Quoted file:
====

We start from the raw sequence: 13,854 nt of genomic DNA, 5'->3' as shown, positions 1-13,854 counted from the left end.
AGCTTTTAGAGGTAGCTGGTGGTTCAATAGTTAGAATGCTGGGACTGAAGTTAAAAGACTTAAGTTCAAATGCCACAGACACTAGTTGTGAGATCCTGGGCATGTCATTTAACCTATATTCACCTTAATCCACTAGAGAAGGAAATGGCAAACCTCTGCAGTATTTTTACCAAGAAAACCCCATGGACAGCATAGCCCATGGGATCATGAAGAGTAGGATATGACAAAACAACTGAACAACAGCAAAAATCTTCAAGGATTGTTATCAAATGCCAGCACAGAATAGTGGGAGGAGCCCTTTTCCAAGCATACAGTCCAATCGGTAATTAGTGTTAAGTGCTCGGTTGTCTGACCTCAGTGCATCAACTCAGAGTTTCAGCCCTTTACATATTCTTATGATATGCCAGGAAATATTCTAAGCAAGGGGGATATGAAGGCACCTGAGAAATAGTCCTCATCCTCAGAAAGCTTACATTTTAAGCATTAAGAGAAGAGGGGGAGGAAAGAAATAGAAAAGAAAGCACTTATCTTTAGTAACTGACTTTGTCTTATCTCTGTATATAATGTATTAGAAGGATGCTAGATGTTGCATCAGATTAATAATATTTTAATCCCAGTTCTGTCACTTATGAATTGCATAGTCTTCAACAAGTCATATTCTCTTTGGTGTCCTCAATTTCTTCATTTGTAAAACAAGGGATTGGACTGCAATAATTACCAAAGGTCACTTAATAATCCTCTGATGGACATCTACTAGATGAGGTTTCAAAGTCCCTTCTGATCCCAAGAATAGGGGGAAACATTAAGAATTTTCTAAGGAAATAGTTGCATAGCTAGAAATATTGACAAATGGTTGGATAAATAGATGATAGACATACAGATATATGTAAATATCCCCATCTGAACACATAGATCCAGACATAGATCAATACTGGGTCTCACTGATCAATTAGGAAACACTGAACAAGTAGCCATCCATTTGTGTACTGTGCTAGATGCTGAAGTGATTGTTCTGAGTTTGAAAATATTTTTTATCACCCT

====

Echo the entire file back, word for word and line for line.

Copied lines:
We start from the raw sequence: 13,854 nt of genomic DNA, 5'->3' as shown, positions 1-13,854 counted from the left end.
AGCTTTTAGAGGTAGCTGGTGGTTCAATAGTTAGAATGCTGGGACTGAAGTTAAAAGACTTAAGTTCAAATGCCACAGACACTAGTTGTGAGATCCTGGGCATGTCATTTAACCTATATTCACCTTAATCCACTAGAGAAGGAAATGGCAAACCTCTGCAGTATTTTTACCAAGAAAACCCCATGGACAGCATAGCCCATGGGATCATGAAGAGTAGGATATGACAAAACAACTGAACAACAGCAAAAATCTTCAAGGATTGTTATCAAATGCCAGCACAGAATAGTGGGAGGAGCCCTTTTCCAAGCATACAGTCCAATCGGTAATTAGTGTTAAGTGCTCGGTTGTCTGACCTCAGTGCATCAACTCAGAGTTTCAGCCCTTTACATATTCTTATGATATGCCAGGAAATATTCTAAGCAAGGGGGATATGAAGGCACCTGAGAAATAGTCCTCATCCTCAGAAAGCTTACATTTTAAGCATTAAGAGAAGAGGGGGAGGAAAGAAATAGAAAAGAAAGCACTTATCTTTAGTAACTGACTTTGTCTTATCTCTGTATATAATGTATTAGAAGGATGCTAGATGTTGCATCAGATTAATAATATTTTAATCCCAGTTCTGTCACTTATGAATTGCATAGTCTTCAACAAGTCATATTCTCTTTGGTGTCCTCAATTTCTTCATTTGTAAAACAAGGGATTGGACTGCAATAATTACCAAAGGTCACTTAATAATCCTCTGATGGACATCTACTAGATGAGGTTTCAAAGTCCCTTCTGATCCCAAGAATAGGGGGAAACATTAAGAATTTTCTAAGGAAATAGTTGCATAGCTAGAAATATTGACAAATGGTTGGATAAATAGATGATAGACATACAGATATATGTAAATATCCCCATCTGAACACATAGATCCAGACATAGATCAATACTGGGTCTCACTGATCAATTAGGAAACACTGAACAAGTAGCCATCCATTTGTGTACTGTGCTAGATGCTGAAGTGATTGTTCTGAGTTTGAAAATATTTTTTATCACCCT